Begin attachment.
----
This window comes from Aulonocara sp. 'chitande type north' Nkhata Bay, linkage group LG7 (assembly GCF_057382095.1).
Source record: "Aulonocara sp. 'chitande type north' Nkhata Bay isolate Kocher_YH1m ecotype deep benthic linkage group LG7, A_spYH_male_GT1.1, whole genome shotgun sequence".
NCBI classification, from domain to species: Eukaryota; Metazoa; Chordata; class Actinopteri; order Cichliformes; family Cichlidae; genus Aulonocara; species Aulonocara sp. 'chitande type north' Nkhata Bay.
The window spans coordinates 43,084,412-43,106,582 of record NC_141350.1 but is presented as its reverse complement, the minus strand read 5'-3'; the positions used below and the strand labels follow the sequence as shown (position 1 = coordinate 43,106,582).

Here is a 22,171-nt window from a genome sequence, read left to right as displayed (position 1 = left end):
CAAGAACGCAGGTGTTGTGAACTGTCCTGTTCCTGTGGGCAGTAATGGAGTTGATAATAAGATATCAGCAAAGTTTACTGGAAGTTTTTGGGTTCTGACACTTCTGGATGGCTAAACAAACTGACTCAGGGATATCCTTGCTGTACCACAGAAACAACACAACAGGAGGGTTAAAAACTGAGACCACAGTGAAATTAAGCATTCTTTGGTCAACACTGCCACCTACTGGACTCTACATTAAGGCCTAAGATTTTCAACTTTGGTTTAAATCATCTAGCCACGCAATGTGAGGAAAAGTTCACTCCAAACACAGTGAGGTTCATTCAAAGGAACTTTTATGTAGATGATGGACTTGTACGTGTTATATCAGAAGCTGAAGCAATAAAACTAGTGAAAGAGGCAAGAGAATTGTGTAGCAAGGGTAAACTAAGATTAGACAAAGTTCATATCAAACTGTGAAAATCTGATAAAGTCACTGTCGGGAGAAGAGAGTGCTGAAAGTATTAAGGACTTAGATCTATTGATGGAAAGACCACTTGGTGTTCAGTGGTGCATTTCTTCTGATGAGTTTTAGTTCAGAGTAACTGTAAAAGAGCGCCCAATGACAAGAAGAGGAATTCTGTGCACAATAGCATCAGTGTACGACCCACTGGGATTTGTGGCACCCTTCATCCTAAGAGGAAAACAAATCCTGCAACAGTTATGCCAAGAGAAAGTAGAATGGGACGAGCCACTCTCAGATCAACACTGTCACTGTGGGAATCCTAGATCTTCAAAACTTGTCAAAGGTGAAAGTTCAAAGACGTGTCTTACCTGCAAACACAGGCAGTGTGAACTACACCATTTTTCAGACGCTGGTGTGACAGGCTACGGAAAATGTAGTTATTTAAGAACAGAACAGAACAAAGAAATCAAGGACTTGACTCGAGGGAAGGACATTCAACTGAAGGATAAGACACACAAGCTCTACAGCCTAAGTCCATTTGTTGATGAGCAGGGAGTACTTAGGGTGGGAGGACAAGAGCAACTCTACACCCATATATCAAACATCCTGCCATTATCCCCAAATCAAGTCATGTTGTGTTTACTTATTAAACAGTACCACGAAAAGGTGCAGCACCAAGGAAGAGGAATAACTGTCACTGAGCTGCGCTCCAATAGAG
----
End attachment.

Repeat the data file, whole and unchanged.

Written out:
This window comes from Aulonocara sp. 'chitande type north' Nkhata Bay, linkage group LG7 (assembly GCF_057382095.1).
Source record: "Aulonocara sp. 'chitande type north' Nkhata Bay isolate Kocher_YH1m ecotype deep benthic linkage group LG7, A_spYH_male_GT1.1, whole genome shotgun sequence".
NCBI classification, from domain to species: Eukaryota; Metazoa; Chordata; class Actinopteri; order Cichliformes; family Cichlidae; genus Aulonocara; species Aulonocara sp. 'chitande type north' Nkhata Bay.
The window spans coordinates 43,084,412-43,106,582 of record NC_141350.1 but is presented as its reverse complement, the minus strand read 5'-3'; the positions used below and the strand labels follow the sequence as shown (position 1 = coordinate 43,106,582).

Here is a 22,171-nt window from a genome sequence, read left to right as displayed (position 1 = left end):
CAAGAACGCAGGTGTTGTGAACTGTCCTGTTCCTGTGGGCAGTAATGGAGTTGATAATAAGATATCAGCAAAGTTTACTGGAAGTTTTTGGGTTCTGACACTTCTGGATGGCTAAACAAACTGACTCAGGGATATCCTTGCTGTACCACAGAAACAACACAACAGGAGGGTTAAAAACTGAGACCACAGTGAAATTAAGCATTCTTTGGTCAACACTGCCACCTACTGGACTCTACATTAAGGCCTAAGATTTTCAACTTTGGTTTAAATCATCTAGCCACGCAATGTGAGGAAAAGTTCACTCCAAACACAGTGAGGTTCATTCAAAGGAACTTTTATGTAGATGATGGACTTGTACGTGTTATATCAGAAGCTGAAGCAATAAAACTAGTGAAAGAGGCAAGAGAATTGTGTAGCAAGGGTAAACTAAGATTAGACAAAGTTCATATCAAACTGTGAAAATCTGATAAAGTCACTGTCGGGAGAAGAGAGTGCTGAAAGTATTAAGGACTTAGATCTATTGATGGAAAGACCACTTGGTGTTCAGTGGTGCATTTCTTCTGATGAGTTTTAGTTCAGAGTAACTGTAAAAGAGCGCCCAATGACAAGAAGAGGAATTCTGTGCACAATAGCATCAGTGTACGACCCACTGGGATTTGTGGCACCCTTCATCCTAAGAGGAAAACAAATCCTGCAACAGTTATGCCAAGAGAAAGTAGAATGGGACGAGCCACTCTCAGATCAACACTGTCACTGTGGGAATCCTAGATCTTCAAAACTTGTCAAAGGTGAAAGTTCAAAGACGTGTCTTACCTGCAAACACAGGCAGTGTGAACTACACCATTTTTCAGACGCTGGTGTGACAGGCTACGGAAAATGTAGTTATTTAAGAACAGAACAGAACAAAGAAATCAAGGACTTGACTCGAGGGAAGGACATTCAACTGAAGGATAAGACACACAAGCTCTACAGCCTAAGTCCATTTGTTGATGAGCAGGGAGTACTTAGGGTGGGAGGACAAGAGCAACTCTACACCCATATATCAAACATCCTGCCATTATCCCCAAATCAAGTCATGTTGTGTTTACTTATTAAACAGTACCACGAAAAGGTGCAGCACCAAGGAAGAGGAATAACTGTCACTGAGCTGCGCTCCAATAGAG